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Mol Ecol. 2008 Nov;17(21):4608-18. doi: 10.1111/j.1365-294X.2008.03949.x.

Host range expansion of an introduced insect pest through multiple colonizations of specialized clones.

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INRA, UMR 1099 Biologie des Organismes et des Populations appliquée à la Protection des Plantes, Domaine de la Motte BP 35327, 35653 Le Rheu cedex, France.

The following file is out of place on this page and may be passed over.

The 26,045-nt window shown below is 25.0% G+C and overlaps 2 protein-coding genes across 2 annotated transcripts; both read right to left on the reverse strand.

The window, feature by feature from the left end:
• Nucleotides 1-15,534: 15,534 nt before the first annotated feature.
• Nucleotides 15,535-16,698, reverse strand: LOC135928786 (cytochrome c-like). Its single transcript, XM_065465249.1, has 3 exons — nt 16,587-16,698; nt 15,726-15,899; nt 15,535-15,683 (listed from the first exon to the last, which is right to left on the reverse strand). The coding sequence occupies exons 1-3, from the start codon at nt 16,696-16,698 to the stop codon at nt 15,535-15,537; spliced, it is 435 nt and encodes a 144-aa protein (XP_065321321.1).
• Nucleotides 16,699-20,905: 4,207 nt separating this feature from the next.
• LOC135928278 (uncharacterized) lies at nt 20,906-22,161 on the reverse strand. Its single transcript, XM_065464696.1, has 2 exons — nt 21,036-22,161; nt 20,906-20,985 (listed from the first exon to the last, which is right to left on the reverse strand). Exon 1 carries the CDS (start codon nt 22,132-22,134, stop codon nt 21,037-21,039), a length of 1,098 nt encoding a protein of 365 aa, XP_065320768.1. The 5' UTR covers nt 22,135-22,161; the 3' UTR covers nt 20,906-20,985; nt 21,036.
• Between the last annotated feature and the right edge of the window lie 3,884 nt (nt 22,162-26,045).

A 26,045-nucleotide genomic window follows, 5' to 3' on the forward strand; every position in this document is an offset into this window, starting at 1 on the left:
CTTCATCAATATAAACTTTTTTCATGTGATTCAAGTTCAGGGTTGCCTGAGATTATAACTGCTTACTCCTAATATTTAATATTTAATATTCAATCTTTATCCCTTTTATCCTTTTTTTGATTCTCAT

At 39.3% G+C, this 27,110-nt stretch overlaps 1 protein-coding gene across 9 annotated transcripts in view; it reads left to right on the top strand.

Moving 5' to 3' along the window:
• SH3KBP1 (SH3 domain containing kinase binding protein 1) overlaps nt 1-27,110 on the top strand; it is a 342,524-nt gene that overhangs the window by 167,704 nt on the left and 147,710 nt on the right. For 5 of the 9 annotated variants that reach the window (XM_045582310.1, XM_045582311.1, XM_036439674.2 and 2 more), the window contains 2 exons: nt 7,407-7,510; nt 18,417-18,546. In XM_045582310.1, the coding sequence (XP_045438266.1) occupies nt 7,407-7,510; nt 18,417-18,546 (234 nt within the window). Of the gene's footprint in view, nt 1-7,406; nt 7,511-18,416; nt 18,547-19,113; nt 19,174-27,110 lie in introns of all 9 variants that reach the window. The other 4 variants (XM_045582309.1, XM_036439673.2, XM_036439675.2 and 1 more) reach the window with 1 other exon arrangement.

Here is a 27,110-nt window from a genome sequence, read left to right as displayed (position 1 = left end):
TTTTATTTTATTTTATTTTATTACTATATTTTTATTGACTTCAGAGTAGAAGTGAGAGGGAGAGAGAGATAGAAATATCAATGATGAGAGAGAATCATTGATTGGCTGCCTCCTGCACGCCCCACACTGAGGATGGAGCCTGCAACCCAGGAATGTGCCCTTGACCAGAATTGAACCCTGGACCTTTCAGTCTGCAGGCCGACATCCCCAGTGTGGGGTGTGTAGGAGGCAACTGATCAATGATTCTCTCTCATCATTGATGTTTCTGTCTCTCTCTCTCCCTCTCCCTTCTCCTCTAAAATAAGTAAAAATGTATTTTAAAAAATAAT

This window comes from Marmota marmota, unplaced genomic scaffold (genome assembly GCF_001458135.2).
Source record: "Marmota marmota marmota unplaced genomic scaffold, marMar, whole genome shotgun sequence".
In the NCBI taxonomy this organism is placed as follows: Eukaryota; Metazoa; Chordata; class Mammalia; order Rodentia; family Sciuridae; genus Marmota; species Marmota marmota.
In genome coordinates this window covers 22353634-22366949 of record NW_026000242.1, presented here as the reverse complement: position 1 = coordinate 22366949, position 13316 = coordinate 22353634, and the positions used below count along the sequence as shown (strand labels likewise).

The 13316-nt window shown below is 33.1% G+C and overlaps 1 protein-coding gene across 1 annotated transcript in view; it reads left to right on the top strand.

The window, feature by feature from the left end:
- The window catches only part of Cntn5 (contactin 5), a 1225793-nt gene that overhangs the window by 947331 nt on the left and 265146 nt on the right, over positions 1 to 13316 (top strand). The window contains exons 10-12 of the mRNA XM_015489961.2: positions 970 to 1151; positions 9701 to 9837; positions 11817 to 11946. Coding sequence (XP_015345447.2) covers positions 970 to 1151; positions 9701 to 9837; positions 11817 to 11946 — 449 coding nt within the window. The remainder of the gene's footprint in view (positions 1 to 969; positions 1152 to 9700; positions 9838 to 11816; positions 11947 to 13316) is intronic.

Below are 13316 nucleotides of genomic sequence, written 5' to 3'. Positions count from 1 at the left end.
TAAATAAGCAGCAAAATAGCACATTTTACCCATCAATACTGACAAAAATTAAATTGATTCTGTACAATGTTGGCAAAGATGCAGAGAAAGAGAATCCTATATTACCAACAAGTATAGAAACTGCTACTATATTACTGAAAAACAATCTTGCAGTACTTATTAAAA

Asexuality confers demographic advantages to invasive taxa, but generally limits adaptive potential for colonizing of new habitats. Therefore, pre-existing adaptations and habitat tolerance are essential in the success of asexual invaders. We investigated these key factors of invasiveness by assessing reproductive modes and host-plant adaptations in the pea aphid, Acyrthosiphon pisum, a pest recently introduced into Chile. The pea aphid encompasses lineages differing in their reproductive mode, ranging from obligatory cyclical parthenogenesis to fully asexual reproduction. This species also shows variation in host use, with distinct biotypes specialized on different species of legumes as well as more polyphagous populations. In central Chile, microsatellite genotyping of pea aphids sampled on five crops and wild legumes revealed three main clonal genotypes, which showed striking associations with particular host plants rather than sampling locations. Phenotypic analyses confirmed their strong host specialization and demonstrated parthenogenesis as their sole reproductive mode. The genetic relatedness of these clonal genotypes with corresponding host-specialized populations from the Old World indicated that each clone descended from a particular Eurasian biotype, which involved at least three successful introduction events followed by spread on different crops. This study illustrates that multiple introductions of highly specialized clones, rather than local evolution in resource use and/or selection of generalist genotypes, can explain the demographic success of a strictly asexual invader.

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